Dr. Willie Adams broke a political glass ceiling in Albany when he became the first African American to serve as mayor of the city. Adams, a gynecologist and an Army veteran, served two terms as the city’s chief elected official. (Staff photo: Carlton Fletcher)
ALBANY — He wasn’t aware at the time, but Jesse King — the man who was overseer of the Quincy, Fla., tobacco field where Willie Adams worked from the time he was 6 years old — probably did the then 16-year-old Adams one of the biggest favors of his young life.
“We worked in what they called ‘shade tobacco,’ which wasn’t like what they grow up in North Carolina and South Carolina,” Adams said during a recent lunch at Jo’s Southern Cooking in Albany. “My mother was a single parent, and I started working in the tobacco fields when I was 6 years old. Worked my way up from cropping to toter — the person who took the sticks of strung tobacco to the barge — and finally the primer, who hung the crop in the barn.
Jo's Country Cooking
ALBANY — When I tell Dr. Willie Adams part of our A Table With a View concept is to allow the person we’re interviewing to select where we’ll have lunch, he doesn’t hesitate for even an instant.
“Let’s go to Jo’s,” Adams said.
If you’re a regular diner at the 1935 Dawson Road establishment, you understand the former Albany mayor’s enthusiasm. If you’re not, I’ll offer a little unsolicited advice: Don’t go into Jo’s Country Cooking for a meal unless you’re hungry. Because it’s a guarantee when you leave, you’ll be full.
“First of all, I enjoy eating here because of the food,” Adams said. “It’s cooked well, and they have nice presentation. Also, I’ve known the owner — the Rev. John Anderson — and his late wife, Josephine (for whom Jo’s is named), since I’ve been in Albany. Rev. Anderson — I always call him ‘Preacher’ — is a fine man, and his wife was one of the best RNs I ever knew.”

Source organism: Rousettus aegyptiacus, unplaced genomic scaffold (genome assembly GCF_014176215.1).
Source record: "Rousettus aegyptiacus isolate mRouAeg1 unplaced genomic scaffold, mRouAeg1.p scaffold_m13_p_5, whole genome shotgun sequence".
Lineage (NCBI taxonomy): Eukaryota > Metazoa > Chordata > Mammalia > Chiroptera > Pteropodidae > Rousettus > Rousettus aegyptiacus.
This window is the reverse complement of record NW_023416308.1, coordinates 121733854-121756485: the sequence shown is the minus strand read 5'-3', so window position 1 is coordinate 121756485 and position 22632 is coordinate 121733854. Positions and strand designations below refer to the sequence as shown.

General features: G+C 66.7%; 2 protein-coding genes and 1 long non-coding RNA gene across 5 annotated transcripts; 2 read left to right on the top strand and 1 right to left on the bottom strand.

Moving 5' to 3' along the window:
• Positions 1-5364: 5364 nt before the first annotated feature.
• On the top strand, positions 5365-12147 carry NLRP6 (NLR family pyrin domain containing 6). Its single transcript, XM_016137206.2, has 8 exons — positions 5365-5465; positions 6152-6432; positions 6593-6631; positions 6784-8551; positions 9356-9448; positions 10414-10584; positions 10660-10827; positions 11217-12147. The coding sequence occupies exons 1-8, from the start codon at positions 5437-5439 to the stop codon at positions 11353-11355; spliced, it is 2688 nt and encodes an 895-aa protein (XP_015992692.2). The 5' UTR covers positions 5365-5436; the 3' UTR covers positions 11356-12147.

When our waitress, Shaunna Davis, a six-year veteran at Jo’s and one of the restaurant’s fixtures — and a prime reason many regulars return — takes our order, Adams encourages me to dig deep into my Southern roots and have some genuine Soul Food. He orders the ox tail with black-eyed peas, cabbage and corn bread. I tell him — and Shaunna — that I’ve already heard how good the beef tips and rice are, so I forego the adventure and make that my order. My two sides are black-eyed peas and mac and cheese, and corn bread that proves to be as good as it looks.
When Shaunna delivers our plates, there’s enough food to take care of any traces of hunger. Adams’ ox tail is listed on the menu at $10.95, while my beef tips and rice are $6.95. With his lemonade and my water, our bill comes to $20.06, a very reasonable price for more food than either of us can eat, although we both give it our best shot.
I can’t say if Adams enjoyed his meal as much as I did mine, but judging from the way he went at those ox tails, I’m guessing he did. My only complaint: The good doctor headed for the golf course to leisurely work on his swing after that delicious meal. I had to go back to work. I’d much rather have settled in for a contented nap.
-- Carlton Fletcher
“Those leaves are delicate, and one day we went into the field after a heavy rain. I had on a military-style overcoat, and Mr. Jesse — who was a very fine gentleman — told me, ‘You pull off that coat, or you get out of my field.’ I just looked at him for a second and said, ‘Mr. Jesse, I’m getting out of your field.’”